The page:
VIDEO: Today's Headline News from Associated Press



NEW YORK (AP) -- Scientists have identified a hormone that can sharply boost the number of cells that make insulin in mice, a discovery that may someday lead to a treatment for the most common type of diabetes.


People have their own version of this hormone, and the new work suggests that giving diabetics more might one day help them avoid insulin shots.


That would give them better control of their blood sugar levels, said Harvard University researcher Douglas Melton, senior author of a report published Thursday by the journal Cell.


Experts unconnected with the work cautioned that other substances have shown similar effects on mouse cells but failed to work on human ones. Melton said this hormone stands out because its effect is unusually potent and confined to just the cells that make insulin.




NEW YORK (AP) -- The Boston Marathon bombers were headed for New York to blow up their remaining explosives in Times Square before they were intercepted by police in a blazing gunbattle, officials said Thursday.


New York Police Commissioner Raymond Kelly said Dzhokhar Tsarnaev told interrogators from his hospital bed that he and his older brother decided on the spur of the moment last Thursday night to drive to New York and launch an attack. In their stolen SUV they had five pipe bombs and a pressure-cooker explosive like the ones that blew up at the marathon, Kelly said.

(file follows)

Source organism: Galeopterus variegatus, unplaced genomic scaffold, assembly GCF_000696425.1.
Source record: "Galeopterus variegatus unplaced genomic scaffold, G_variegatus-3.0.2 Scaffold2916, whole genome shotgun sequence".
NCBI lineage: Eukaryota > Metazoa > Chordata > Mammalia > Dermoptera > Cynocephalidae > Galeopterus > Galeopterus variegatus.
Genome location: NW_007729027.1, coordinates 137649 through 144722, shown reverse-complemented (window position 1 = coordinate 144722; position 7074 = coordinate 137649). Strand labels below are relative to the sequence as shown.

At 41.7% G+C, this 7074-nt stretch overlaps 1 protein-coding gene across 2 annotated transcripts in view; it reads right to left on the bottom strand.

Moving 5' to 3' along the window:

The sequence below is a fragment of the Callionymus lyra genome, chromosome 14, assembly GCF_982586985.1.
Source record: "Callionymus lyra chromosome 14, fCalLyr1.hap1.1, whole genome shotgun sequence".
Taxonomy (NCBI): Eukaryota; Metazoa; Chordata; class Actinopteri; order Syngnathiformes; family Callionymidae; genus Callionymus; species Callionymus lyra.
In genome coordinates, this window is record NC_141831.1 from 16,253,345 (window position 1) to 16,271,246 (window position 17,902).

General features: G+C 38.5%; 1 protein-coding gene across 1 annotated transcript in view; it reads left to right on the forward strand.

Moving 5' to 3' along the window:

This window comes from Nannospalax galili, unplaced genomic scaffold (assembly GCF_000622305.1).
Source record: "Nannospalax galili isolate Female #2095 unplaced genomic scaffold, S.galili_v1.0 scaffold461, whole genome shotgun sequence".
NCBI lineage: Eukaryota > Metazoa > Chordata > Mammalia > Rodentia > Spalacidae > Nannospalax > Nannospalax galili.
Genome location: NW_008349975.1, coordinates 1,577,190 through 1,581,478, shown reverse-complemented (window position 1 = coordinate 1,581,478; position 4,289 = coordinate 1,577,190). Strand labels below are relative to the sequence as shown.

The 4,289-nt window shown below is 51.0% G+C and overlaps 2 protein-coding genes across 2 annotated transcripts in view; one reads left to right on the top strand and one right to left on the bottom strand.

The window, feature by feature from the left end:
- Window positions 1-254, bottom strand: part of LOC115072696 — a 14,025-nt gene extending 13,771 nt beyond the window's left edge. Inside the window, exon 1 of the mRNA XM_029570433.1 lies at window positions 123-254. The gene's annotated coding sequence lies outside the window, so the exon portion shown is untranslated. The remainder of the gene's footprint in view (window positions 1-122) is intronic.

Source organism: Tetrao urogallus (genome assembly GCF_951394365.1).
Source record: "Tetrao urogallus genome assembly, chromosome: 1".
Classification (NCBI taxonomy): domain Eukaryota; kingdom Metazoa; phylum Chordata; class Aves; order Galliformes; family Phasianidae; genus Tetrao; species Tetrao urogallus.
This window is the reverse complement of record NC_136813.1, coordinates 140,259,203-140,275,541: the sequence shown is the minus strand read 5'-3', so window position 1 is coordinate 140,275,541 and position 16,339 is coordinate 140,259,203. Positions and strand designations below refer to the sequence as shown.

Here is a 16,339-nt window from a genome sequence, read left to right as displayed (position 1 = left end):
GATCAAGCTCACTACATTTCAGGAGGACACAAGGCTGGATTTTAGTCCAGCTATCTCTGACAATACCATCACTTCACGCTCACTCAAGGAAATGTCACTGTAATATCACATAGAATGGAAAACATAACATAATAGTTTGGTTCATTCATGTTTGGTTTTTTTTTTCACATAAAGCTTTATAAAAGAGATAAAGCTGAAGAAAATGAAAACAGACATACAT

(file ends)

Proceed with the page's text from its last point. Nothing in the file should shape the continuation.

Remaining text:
The plan fell apart when the Tsarnaev brothers got into a shootout just outside Boston that left Tamerlan Tsarnaev dead, Kelly said.


"We don't know if we would have been able to stop the terrorists had they arrived here from Boston," Mayor Michael Bloomberg said. "We're just thankful that we didn't have to find out that answer."




NEW YORK (AP) -- Facebook says that an independent audit found its privacy practices sufficient during a six-month assessment period that followed a settlement with federal regulators.


Facebook Inc. said it submitted the findings to the Federal Trade Commission on Monday evening. The audit was a required part of the social networking company's settlement with the FTC last summer. The settlement resolved charges that Facebook exposed details about its users' lives without getting the required legal consent.


Facebook provided a copy of its letter to the FTC, along with a redacted copy of the auditor's letter, to The Associated Press on Wednesday. The redacted portion contains trade secret information and does not alter the auditor's findings, the company said. The audit, which found that Facebook's privacy program met or exceeded requirements under the FTC's order, covered written policies as well as samples of its data.


"We're encouraged by this confirmation that the controls set out in our privacy program are working as intended," said Erin Egan, Facebook's chief privacy officer for policy," in an emailed statement. "This assessment has also helped us identify areas to work on as Facebook continues to evolve as a company, and improve upon the privacy protections we already have in place. We will keep working to meet the changing and evolving needs of our users and to put user privacy and security at the center of everything we do."


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